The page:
As the report below said, the problems appear to be limited to the east coast. There have been no reports yet in Oregon of the Chinese drywall in our home inspections. It is uncommon for us to see air conditioning coils in a home inspection as they are commonly to deep in the sheet metal of the furnace to see. We will continue to work to stay current on this & other issues like drug houses that will cause corrosion of metals in the house.
Some home builders already struggling in Florida's dismal housing market are facing another headaches: The Chinese-made drywall they used is causing unpleasant odors and possibly leading to electric problems in dozens of homes constructed during the housing boom.
A handful of builders and environmental consultants are investigating whether the drywall, a wide flat board used to create interior walls, is emitting sulfur-based gases that may be corroding air-conditioner coils, computer wiring and metal picture frames.
Some homeowners are concerned about possible respiratory problems, but the Florida Department of Health says tests show that the levels of emissions from the drywall pose no "immediate health threat." The affected homeowners also worry that the drywall problems will reduce their already decimated property values and hamper their ability to resell, even when the market recovers.
"My biggest fear is we'll be stuck with a house we can't sell," said Marty Smith, whose air conditioner in his home near Tampa has had repeated problems. His builder, Lennar Corp., recently tested the air and drywall in his house and expects the results in a few weeks. Lennar's previous tests in other developments have found no health threats.
Although officials are still investigating the drywall from China, the complaints about drywall follow a rash of safety problems with other Chinese exports, ranging from toys to pet food.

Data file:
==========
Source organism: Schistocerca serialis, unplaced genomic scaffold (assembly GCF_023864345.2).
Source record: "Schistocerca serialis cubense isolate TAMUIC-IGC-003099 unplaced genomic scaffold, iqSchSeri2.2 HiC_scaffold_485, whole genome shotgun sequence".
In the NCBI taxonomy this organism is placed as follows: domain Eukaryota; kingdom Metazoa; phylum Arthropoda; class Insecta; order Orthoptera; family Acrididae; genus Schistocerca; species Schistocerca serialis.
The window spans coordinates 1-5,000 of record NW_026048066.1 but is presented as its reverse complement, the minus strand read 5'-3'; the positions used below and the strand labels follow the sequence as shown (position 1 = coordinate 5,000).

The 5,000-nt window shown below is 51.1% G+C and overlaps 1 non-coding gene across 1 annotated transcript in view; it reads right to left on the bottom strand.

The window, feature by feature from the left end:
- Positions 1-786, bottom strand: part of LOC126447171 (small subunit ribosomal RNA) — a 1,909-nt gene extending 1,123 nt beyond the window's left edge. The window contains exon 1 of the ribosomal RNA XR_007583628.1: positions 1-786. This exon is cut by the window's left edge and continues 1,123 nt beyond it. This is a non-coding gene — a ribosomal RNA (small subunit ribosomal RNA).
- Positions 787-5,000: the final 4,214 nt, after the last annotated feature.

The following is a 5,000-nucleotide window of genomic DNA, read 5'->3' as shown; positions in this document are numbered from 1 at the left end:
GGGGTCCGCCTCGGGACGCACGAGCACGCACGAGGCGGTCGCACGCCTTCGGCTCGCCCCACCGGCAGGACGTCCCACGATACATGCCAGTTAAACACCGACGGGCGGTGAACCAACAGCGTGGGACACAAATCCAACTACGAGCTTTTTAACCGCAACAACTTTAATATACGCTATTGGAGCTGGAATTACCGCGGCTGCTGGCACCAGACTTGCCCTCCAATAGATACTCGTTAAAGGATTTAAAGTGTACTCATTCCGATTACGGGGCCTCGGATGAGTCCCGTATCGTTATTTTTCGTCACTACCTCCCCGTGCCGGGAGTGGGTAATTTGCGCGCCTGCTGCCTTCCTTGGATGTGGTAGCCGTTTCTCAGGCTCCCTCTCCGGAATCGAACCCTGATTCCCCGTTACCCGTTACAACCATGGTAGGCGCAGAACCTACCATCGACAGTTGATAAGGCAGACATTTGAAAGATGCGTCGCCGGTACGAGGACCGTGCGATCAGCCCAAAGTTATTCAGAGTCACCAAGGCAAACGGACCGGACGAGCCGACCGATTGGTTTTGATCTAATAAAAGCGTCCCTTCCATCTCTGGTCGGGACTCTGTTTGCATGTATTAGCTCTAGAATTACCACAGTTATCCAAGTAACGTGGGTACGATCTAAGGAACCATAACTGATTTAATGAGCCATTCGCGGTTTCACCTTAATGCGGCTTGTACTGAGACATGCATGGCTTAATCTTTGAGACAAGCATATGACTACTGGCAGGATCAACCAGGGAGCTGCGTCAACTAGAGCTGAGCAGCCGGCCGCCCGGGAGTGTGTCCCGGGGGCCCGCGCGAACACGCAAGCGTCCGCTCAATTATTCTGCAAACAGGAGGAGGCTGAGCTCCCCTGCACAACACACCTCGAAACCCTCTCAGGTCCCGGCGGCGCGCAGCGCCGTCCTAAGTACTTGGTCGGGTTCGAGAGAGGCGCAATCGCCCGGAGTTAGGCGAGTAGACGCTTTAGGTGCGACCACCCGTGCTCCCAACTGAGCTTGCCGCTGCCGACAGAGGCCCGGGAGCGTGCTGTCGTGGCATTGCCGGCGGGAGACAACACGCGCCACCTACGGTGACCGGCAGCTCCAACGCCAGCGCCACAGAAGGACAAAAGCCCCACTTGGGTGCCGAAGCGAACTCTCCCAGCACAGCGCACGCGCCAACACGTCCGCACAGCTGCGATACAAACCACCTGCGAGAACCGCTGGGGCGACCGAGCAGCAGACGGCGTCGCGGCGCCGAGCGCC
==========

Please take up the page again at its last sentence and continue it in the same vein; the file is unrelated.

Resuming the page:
Lennar, the nation's second-largest builder by volume, has tested air quality in at least 50 houses and has relocated several homeowners in order to rip out and replace the drywall, a costly process. It is trying to find less-intrusive ways to fix the problem. Lennar is continuing tests in a dozen of its Florida developments and has shared results with the state health department.
"Our first concern is our homeowners," said Darin McMurray, the builder's southwest Florida division president. "Lennar will continue to stand by our homes and work closely with homeowners to resolve their concerns."
Typically, builders use domestically produced drywall, which is made mainly from the mineral gypsum. But in 2006 -- amid the housing boom and the scramble for construction material along the Gulf Coast for reconstruction after Hurricane Katrina -- suppliers began importing drywall from China.
Much of the problematic drywall, which is also known as wallboard or plasterboard, was manufactured in China. One manufacturer that is dealing with the fallout is Knauf Plasterboard, Tianjin Co., a subsidiary of the German construction-material company Knauf International GmbH.
In a statement, Knauf Tianjin said it hired experts in 2006 to investigate complaints about an odor and found "no health concerns related to the odor or any emissions in the residences."
The drywall problems, which appear to be confined to south Florida, are sparking dozens of homeowner complaints at a time when home builders can little afford the expense and negative publicity.
"The building industry is in a situation where it doesn't need one more issue of negativity out there," said Gary Aubuchon, president of Aubuchon Homes, a small Cape Coral, Fla., builder that recently relocated one homeowner while the company tests his house's air and drywall, some of which was made in China.
Knauf Tianjin said the drywall is made of naturally mined gypsum. After investigating drywall odors, the company said it switched mines and installed a monitoring device to detect gases.
In some Florida developments, the drywall issue emerged after months of failures in heating and cooling systems.
Mr. Smith said his air-conditioning unit has had multiple problems since he moved into his Lennar townhouse in March 2007. He said repair workers were perplexed by the frequency of the units' failures.
Tests done at other developments by Environ, an environmental consulting firm hired by Lennar, found that in some cases they drywall was emitting sulfur-based gases, which can be corrosive to electrical equipment, such as copper air-conditioning coils.
Florida health officials say they still are investigating whether the Chinese drywall is causing the odors and other problems.
"We have to nail down whether it's a causal or coincidental association," said David Krause, a toxicologist in the Florida Health Department.
Write to Michael Corkery at firstname.lastname@example.orgPrinted in The Wall Street Journal, page A3